There's no shortage of zero-percent financing offers from car dealers. But are you better off with a rebate?
"Zero-percent financing is a gimmick to sell cars," says Helen McGriffin, chief lending officer at Tropical Financial Credit Union in Pembrook Pines, Fla. "Because of the conditions placed on the loan, most consumers are better off with the cash savings of a rebate and low-rate financing."
Do the math. One key question is how long you plan to keep the car. If you buy a $30,000 car, put down 10 percent and borrow $27,000, with zero-percent financing, your monthly payment over 36 months is $750, $375 over 72 months. If the car manufacturer offers a $3,000 rebate, and you apply it to your down payment, you only borrow $24,000. Finance that amount at 1.99 percent, and your payment is $687 over 36 months, or $354 over 72 months. You'll save $2,268 over 36 months or $1,512 over 72 months.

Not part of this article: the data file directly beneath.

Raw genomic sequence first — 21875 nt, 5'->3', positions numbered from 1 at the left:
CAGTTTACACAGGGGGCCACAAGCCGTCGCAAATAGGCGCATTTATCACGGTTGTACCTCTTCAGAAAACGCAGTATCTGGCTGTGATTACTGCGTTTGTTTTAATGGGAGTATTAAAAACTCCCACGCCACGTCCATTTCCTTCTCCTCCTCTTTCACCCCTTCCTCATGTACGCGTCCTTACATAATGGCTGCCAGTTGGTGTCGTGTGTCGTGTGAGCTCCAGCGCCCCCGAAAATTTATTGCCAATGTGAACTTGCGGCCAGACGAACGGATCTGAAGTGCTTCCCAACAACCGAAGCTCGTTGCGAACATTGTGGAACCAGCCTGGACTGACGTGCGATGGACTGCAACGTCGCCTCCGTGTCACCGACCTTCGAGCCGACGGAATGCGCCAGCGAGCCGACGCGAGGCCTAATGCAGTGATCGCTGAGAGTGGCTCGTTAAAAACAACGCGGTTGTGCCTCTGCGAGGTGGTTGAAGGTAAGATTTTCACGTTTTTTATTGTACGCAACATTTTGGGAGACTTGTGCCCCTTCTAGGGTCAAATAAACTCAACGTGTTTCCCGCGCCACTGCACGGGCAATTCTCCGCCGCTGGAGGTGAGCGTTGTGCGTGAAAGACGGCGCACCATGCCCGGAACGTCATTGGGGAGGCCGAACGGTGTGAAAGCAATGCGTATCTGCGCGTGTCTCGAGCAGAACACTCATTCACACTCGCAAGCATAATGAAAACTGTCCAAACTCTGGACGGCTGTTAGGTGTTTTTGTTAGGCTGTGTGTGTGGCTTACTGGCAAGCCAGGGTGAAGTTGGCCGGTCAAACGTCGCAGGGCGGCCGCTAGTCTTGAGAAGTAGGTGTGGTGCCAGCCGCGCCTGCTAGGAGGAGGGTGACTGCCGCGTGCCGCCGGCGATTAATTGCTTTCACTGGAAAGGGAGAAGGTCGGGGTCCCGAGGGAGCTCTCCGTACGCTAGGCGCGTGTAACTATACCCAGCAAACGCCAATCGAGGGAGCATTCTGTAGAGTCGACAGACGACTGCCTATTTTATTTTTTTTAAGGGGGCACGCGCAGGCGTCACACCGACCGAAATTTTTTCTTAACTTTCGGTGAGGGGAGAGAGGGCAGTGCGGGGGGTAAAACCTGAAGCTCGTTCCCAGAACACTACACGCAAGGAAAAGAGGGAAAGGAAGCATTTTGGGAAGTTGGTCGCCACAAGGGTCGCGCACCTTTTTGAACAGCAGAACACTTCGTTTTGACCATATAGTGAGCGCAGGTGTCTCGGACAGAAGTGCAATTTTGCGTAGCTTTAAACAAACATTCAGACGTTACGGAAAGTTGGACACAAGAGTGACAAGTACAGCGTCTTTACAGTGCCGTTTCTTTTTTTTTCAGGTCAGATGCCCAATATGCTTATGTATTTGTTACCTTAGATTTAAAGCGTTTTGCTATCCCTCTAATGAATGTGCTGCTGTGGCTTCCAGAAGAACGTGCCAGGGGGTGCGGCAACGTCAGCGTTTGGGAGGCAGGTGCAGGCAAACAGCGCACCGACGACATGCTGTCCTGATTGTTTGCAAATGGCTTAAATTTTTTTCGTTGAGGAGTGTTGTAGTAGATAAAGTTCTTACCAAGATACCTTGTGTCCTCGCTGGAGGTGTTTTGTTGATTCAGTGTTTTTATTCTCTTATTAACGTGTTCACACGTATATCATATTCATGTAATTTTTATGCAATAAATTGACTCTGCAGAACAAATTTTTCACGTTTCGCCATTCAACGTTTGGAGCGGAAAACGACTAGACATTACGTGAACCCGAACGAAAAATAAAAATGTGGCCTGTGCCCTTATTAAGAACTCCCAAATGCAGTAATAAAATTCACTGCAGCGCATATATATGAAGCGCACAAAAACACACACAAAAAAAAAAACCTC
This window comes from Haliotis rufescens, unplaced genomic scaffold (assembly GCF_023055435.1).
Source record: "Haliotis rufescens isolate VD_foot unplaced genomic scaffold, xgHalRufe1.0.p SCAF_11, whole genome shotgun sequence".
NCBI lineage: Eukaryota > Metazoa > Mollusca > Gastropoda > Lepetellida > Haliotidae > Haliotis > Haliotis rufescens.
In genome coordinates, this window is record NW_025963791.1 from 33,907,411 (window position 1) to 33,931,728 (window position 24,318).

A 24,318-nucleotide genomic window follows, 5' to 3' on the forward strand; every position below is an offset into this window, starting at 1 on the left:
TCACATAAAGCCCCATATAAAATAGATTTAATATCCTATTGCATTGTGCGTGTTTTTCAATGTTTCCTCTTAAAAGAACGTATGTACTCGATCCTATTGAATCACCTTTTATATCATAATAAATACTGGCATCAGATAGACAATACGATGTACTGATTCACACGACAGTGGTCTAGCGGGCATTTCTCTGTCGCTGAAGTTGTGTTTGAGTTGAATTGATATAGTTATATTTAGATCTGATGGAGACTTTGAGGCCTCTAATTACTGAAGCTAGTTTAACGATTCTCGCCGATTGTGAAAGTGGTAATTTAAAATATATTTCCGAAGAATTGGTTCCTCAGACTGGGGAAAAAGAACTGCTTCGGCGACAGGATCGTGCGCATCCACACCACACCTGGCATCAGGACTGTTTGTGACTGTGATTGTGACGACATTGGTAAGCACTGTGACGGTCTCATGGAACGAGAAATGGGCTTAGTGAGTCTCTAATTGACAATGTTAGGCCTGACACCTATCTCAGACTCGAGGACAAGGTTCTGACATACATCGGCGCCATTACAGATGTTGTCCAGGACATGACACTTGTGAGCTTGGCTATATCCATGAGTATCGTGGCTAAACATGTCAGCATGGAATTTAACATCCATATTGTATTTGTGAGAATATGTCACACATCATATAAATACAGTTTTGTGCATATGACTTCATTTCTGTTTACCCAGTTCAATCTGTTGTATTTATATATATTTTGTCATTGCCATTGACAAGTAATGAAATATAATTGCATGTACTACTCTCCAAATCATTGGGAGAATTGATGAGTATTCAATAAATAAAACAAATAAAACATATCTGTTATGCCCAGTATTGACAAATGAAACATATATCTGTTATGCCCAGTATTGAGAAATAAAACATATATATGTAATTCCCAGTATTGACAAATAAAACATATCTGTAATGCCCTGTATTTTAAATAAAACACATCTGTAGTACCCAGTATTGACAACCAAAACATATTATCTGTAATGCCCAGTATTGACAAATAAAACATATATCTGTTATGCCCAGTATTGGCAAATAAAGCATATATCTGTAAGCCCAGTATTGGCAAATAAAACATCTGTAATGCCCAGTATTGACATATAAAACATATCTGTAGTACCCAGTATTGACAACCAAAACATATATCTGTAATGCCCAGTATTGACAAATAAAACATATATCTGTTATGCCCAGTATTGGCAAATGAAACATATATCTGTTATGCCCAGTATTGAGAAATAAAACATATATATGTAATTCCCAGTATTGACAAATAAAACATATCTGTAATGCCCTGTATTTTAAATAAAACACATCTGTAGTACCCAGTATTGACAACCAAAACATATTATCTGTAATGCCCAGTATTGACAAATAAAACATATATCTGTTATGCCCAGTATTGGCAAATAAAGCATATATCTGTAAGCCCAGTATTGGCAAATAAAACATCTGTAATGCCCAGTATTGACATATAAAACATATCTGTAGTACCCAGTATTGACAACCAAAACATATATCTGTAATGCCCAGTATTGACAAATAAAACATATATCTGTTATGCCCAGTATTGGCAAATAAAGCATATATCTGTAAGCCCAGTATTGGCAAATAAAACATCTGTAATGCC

Zero-percent deals aren't simple. "A nearly perfect credit score or short-term loan, which means higher monthly payments, may be required, and only specific cars may be eligible," says Frank Rinaudo, senior vice president for GrooveCar, in Hauppauge, which provides car-buying information.
Frankly, says David Bendix, a CPA with The Bendix Financial Group in Garden City, "You come out ahead with a rebate. Dealers are not as flexible with the car price when they're offering zero-percent financing."
When might zero-percent be best? If you'll keep the car for five years or more.